I sort of understand Fuji omitting some controls to keep the X-E4 compact, but even if one were to use it as a companion body to the similarly styled X-Pro3, several key controls are still in different places. This is rarely an issue when switching quickly between Sony bodies that are different models. In my case, I have regularly used an a7R III and a7 II side by side, with no problems.

Fujifilm Should Take a Page from Sony’s Book

Unfortunately, Fujifilm seems to look at each model in isolation and only thinks about “improvement” just within that one model with little concern for consistency. In addition to photographers simply upgrading a single camera, there are also many enthusiasts and pros that want to have two or more bodies.

If you are using Sony, you can own any number of different models and comfortably switch among them. But if you own two or more different models of Fujifilm bodies, you will have to consciously think about which one you are using and where that Q button or AF button or Play button, etc. resides, each time you switch. Of course, if you use them a lot you can train your brain to some extent but in the end, you will likely miss more shots with Fuji than Sony due to this frustrating lack of consistency.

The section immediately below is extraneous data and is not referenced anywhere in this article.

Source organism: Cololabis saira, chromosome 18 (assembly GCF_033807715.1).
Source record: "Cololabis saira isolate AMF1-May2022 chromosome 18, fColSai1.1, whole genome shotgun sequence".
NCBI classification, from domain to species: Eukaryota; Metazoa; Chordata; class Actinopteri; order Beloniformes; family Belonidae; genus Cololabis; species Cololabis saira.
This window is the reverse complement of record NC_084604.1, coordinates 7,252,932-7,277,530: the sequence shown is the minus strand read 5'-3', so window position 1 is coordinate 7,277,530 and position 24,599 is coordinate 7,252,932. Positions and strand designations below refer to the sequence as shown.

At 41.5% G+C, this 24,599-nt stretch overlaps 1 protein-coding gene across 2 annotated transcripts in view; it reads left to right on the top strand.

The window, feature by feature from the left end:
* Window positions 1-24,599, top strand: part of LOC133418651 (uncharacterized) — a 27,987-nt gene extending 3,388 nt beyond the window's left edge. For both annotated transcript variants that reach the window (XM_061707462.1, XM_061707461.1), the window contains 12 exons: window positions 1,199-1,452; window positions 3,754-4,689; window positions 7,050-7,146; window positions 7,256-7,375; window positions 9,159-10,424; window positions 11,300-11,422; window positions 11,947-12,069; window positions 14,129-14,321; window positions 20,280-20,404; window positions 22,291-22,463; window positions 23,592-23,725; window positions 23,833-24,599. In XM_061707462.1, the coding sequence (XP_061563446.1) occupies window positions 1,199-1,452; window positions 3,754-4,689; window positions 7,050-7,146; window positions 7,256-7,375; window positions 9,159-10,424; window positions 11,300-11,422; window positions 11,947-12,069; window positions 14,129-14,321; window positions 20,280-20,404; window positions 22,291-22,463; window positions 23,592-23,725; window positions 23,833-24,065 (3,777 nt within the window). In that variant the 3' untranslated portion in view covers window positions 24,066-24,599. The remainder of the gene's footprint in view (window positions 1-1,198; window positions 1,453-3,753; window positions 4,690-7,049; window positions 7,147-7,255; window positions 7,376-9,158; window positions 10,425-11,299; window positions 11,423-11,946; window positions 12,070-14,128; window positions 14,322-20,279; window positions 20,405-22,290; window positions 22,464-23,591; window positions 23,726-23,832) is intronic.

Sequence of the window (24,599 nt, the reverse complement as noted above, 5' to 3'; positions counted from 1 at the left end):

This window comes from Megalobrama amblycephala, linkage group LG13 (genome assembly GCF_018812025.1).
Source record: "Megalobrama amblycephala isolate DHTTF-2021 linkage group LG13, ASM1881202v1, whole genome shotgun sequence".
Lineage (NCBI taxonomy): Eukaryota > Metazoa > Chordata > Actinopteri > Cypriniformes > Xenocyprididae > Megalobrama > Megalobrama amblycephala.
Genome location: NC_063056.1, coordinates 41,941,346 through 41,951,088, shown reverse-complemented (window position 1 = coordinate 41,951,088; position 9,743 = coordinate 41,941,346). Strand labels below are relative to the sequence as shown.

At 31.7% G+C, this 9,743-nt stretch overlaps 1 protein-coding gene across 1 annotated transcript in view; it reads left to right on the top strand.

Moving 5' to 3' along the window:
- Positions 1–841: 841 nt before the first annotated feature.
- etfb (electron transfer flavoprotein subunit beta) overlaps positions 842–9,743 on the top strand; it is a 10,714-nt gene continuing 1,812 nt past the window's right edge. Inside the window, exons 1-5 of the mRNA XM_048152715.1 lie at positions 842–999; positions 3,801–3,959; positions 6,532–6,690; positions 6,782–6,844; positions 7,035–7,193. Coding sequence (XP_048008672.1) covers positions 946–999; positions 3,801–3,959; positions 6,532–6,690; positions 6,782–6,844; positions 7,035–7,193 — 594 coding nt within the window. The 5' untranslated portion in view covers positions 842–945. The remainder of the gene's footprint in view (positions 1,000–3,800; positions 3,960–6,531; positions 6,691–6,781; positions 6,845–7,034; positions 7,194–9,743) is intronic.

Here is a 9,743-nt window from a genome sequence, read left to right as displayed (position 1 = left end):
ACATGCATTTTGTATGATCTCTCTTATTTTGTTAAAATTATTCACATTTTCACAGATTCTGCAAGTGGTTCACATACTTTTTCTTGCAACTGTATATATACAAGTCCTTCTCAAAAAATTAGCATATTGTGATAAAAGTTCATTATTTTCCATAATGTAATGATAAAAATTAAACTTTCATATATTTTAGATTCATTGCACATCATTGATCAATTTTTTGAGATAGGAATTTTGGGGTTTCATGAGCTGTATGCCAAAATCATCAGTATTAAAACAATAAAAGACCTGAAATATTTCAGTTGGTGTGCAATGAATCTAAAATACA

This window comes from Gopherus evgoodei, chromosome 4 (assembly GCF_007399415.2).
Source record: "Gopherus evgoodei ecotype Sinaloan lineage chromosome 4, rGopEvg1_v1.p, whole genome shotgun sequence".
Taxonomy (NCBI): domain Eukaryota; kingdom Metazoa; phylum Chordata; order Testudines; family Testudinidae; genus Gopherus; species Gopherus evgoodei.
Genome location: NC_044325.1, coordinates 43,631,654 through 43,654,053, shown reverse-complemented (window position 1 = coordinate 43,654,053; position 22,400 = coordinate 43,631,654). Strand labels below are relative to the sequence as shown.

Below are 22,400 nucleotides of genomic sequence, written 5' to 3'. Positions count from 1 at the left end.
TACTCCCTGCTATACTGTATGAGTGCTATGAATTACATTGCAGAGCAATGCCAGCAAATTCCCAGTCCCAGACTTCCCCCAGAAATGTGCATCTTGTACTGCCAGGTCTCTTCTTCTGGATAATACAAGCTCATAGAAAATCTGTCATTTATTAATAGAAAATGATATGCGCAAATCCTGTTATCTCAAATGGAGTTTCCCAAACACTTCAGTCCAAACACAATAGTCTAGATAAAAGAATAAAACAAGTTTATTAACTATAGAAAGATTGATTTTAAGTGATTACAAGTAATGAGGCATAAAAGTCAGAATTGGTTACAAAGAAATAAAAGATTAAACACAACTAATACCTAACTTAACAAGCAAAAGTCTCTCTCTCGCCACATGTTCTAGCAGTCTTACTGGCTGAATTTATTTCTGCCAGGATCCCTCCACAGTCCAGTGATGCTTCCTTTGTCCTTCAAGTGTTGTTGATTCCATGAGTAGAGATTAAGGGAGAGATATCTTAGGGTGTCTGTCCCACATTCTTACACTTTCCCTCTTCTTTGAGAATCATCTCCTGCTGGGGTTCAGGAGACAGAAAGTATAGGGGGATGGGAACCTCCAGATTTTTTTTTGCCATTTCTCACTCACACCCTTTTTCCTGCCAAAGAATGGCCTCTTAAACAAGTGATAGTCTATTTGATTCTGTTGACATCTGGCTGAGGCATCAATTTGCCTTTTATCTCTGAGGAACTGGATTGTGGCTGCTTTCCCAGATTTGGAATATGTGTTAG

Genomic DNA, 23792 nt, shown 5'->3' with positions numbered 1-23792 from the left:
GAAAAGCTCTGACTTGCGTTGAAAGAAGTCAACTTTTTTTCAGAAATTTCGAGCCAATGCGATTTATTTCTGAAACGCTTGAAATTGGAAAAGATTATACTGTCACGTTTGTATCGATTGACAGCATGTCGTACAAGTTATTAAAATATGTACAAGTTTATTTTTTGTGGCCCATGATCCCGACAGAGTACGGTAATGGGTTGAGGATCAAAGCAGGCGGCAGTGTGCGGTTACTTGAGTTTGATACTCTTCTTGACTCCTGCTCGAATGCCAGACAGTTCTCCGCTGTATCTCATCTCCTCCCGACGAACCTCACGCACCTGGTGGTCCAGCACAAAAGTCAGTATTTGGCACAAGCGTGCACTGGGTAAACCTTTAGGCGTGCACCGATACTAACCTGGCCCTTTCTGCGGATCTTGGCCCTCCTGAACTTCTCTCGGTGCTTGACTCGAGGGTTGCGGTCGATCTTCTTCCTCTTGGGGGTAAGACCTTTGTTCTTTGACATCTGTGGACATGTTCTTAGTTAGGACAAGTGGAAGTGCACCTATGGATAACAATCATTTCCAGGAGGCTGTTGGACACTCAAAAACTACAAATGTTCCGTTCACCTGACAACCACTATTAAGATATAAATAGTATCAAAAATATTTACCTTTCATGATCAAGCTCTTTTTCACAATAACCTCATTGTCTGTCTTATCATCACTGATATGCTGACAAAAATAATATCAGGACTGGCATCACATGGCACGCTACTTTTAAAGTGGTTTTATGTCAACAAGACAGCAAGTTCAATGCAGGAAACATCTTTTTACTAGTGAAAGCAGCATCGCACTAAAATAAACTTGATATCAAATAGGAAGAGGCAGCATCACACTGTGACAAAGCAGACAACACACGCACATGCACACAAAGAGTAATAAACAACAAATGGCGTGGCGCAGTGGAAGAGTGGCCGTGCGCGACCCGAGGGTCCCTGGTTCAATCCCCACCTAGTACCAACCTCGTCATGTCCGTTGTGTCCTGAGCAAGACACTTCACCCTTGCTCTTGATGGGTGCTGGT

Fujifilm really has fantastic gear and I hope it will recognize this area of potential improvement and work on consistent control layout on their cameras moving forward. I believe it would improve both customer happiness and create more Fujifilm loyalists.

About the author: Joel Wolfson is an internationally published photographer who loves teaching as much as shooting. The opinions expressed in this article are solely those of the author. He shares his 30 years of experience as a working pro with other photographers and enthusiasts by way of his workshops, 1 on 1 training, webinars, articles, blog and speaking engagements. He is one of the pioneers of digital photography, having conducted digital photography seminars for Apple and other corporations starting in the early 90s. This article was also published here.